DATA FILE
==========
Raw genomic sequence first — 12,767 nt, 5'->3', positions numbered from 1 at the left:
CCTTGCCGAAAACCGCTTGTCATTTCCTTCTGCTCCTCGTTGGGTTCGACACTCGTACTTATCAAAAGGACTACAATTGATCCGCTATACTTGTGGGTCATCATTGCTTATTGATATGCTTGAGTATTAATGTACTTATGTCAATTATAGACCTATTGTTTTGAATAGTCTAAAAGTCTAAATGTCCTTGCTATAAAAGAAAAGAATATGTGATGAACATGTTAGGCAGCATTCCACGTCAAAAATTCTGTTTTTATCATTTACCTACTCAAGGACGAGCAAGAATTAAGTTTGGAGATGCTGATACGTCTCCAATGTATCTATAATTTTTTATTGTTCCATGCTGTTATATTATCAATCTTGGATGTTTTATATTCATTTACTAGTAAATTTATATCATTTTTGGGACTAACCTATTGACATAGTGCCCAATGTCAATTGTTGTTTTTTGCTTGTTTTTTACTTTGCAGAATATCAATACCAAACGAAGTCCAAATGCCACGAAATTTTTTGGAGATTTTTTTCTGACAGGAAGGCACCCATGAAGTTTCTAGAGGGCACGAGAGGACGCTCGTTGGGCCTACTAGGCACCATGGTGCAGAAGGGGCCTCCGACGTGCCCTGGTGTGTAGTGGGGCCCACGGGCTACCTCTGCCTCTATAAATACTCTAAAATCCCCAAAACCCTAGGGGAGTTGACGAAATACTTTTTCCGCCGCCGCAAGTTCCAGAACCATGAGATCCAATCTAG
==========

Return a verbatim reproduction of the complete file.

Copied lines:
Raw genomic sequence first — 12,767 nt, 5'->3', positions numbered from 1 at the left:
CCTTGCCGAAAACCGCTTGTCATTTCCTTCTGCTCCTCGTTGGGTTCGACACTCGTACTTATCAAAAGGACTACAATTGATCCGCTATACTTGTGGGTCATCATTGCTTATTGATATGCTTGAGTATTAATGTACTTATGTCAATTATAGACCTATTGTTTTGAATAGTCTAAAAGTCTAAATGTCCTTGCTATAAAAGAAAAGAATATGTGATGAACATGTTAGGCAGCATTCCACGTCAAAAATTCTGTTTTTATCATTTACCTACTCAAGGACGAGCAAGAATTAAGTTTGGAGATGCTGATACGTCTCCAATGTATCTATAATTTTTTATTGTTCCATGCTGTTATATTATCAATCTTGGATGTTTTATATTCATTTACTAGTAAATTTATATCATTTTTGGGACTAACCTATTGACATAGTGCCCAATGTCAATTGTTGTTTTTTGCTTGTTTTTTACTTTGCAGAATATCAATACCAAACGAAGTCCAAATGCCACGAAATTTTTTGGAGATTTTTTTCTGACAGGAAGGCACCCATGAAGTTTCTAGAGGGCACGAGAGGACGCTCGTTGGGCCTACTAGGCACCATGGTGCAGAAGGGGCCTCCGACGTGCCCTGGTGTGTAGTGGGGCCCACGGGCTACCTCTGCCTCTATAAATACTCTAAAATCCCCAAAACCCTAGGGGAGTTGACGAAATACTTTTTCCGCCGCCGCAAGTTCCAGAACCATGAGATCCAATCTAG